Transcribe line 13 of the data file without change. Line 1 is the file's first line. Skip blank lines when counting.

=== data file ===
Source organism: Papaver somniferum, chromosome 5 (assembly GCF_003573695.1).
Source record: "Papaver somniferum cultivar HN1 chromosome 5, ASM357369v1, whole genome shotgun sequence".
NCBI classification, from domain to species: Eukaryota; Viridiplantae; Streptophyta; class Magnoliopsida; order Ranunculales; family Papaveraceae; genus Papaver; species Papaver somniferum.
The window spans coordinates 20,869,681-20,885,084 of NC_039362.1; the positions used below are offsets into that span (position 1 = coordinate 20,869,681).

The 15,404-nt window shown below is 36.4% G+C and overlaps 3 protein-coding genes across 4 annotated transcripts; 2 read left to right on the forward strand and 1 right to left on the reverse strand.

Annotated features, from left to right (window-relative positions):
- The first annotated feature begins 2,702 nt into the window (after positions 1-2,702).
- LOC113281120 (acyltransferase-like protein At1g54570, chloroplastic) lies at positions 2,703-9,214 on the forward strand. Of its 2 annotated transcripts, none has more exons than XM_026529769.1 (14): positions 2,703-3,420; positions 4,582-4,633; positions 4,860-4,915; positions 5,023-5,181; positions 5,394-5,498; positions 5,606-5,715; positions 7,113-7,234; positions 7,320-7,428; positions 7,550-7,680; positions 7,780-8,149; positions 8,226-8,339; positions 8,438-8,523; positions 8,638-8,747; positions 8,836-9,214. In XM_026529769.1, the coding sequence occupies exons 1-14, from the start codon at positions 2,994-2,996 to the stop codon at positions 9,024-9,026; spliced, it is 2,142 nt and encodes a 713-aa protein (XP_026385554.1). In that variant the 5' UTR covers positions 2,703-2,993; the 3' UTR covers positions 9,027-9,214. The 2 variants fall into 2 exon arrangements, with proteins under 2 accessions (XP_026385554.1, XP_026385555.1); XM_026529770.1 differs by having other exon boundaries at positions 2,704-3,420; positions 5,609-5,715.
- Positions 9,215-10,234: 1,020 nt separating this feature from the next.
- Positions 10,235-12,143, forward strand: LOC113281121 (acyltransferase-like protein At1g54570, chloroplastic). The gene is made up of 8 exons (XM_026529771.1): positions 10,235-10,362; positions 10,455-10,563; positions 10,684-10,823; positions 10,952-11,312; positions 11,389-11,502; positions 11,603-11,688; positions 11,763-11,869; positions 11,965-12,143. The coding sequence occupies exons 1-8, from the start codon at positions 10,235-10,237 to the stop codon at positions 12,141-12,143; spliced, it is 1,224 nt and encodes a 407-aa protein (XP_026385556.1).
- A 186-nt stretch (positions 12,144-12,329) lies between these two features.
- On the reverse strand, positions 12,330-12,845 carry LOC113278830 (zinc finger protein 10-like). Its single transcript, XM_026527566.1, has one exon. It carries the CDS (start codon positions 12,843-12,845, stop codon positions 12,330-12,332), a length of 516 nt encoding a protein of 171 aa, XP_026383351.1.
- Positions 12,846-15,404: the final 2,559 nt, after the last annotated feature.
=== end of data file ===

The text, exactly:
- Positions 12,846-15,404: the final 2,559 nt, after the last annotated feature.